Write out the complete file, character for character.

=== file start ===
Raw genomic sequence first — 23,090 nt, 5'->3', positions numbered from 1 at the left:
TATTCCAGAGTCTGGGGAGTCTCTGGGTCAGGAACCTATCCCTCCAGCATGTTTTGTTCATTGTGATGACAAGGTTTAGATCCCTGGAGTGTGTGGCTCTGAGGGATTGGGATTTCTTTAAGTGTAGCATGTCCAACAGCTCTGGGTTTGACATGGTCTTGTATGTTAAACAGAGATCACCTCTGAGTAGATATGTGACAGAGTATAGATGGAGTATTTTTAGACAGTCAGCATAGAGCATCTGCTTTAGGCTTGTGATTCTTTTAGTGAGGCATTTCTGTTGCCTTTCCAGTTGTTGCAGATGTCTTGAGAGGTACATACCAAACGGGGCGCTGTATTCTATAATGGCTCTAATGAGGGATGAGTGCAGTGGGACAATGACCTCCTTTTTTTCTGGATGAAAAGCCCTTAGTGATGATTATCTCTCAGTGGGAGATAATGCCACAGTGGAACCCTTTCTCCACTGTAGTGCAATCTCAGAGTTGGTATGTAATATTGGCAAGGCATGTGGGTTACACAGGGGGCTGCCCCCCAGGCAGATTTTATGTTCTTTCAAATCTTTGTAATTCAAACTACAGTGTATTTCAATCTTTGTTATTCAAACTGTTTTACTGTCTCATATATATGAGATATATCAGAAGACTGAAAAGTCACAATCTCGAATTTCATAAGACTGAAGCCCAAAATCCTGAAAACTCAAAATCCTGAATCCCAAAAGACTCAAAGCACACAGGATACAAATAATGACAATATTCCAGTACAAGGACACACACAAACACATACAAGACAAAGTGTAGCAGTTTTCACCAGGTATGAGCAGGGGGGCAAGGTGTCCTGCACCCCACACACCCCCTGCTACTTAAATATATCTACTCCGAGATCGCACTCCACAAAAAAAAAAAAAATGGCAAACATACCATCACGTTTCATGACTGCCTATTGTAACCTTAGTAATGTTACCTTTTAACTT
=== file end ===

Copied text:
Raw genomic sequence first — 23,090 nt, 5'->3', positions numbered from 1 at the left:
TATTCCAGAGTCTGGGGAGTCTCTGGGTCAGGAACCTATCCCTCCAGCATGTTTTGTTCATTGTGATGACAAGGTTTAGATCCCTGGAGTGTGTGGCTCTGAGGGATTGGGATTTCTTTAAGTGTAGCATGTCCAACAGCTCTGGGTTTGACATGGTCTTGTATGTTAAACAGAGATCACCTCTGAGTAGATATGTGACAGAGTATAGATGGAGTATTTTTAGACAGTCAGCATAGAGCATCTGCTTTAGGCTTGTGATTCTTTTAGTGAGGCATTTCTGTTGCCTTTCCAGTTGTTGCAGATGTCTTGAGAGGTACATACCAAACGGGGCGCTGTATTCTATAATGGCTCTAATGAGGGATGAGTGCAGTGGGACAATGACCTCCTTTTTTTCTGGATGAAAAGCCCTTAGTGATGATTATCTCTCAGTGGGAGATAATGCCACAGTGGAACCCTTTCTCCACTGTAGTGCAATCTCAGAGTTGGTATGTAATATTGGCAAGGCATGTGGGTTACACAGGGGGCTGCCCCCCAGGCAGATTTTATGTTCTTTCAAATCTTTGTAATTCAAACTACAGTGTATTTCAATCTTTGTTATTCAAACTGTTTTACTGTCTCATATATATGAGATATATCAGAAGACTGAAAAGTCACAATCTCGAATTTCATAAGACTGAAGCCCAAAATCCTGAAAACTCAAAATCCTGAATCCCAAAAGACTCAAAGCACACAGGATACAAATAATGACAATATTCCAGTACAAGGACACACACAAACACATACAAGACAAAGTGTAGCAGTTTTCACCAGGTATGAGCAGGGGGGCAAGGTGTCCTGCACCCCACACACCCCCTGCTACTTAAATATATCTACTCCGAGATCGCACTCCACAAAAAAAAAAAAAATGGCAAACATACCATCACGTTTCATGACTGCCTATTGTAACCTTAGTAATGTTACCTTTTAACTT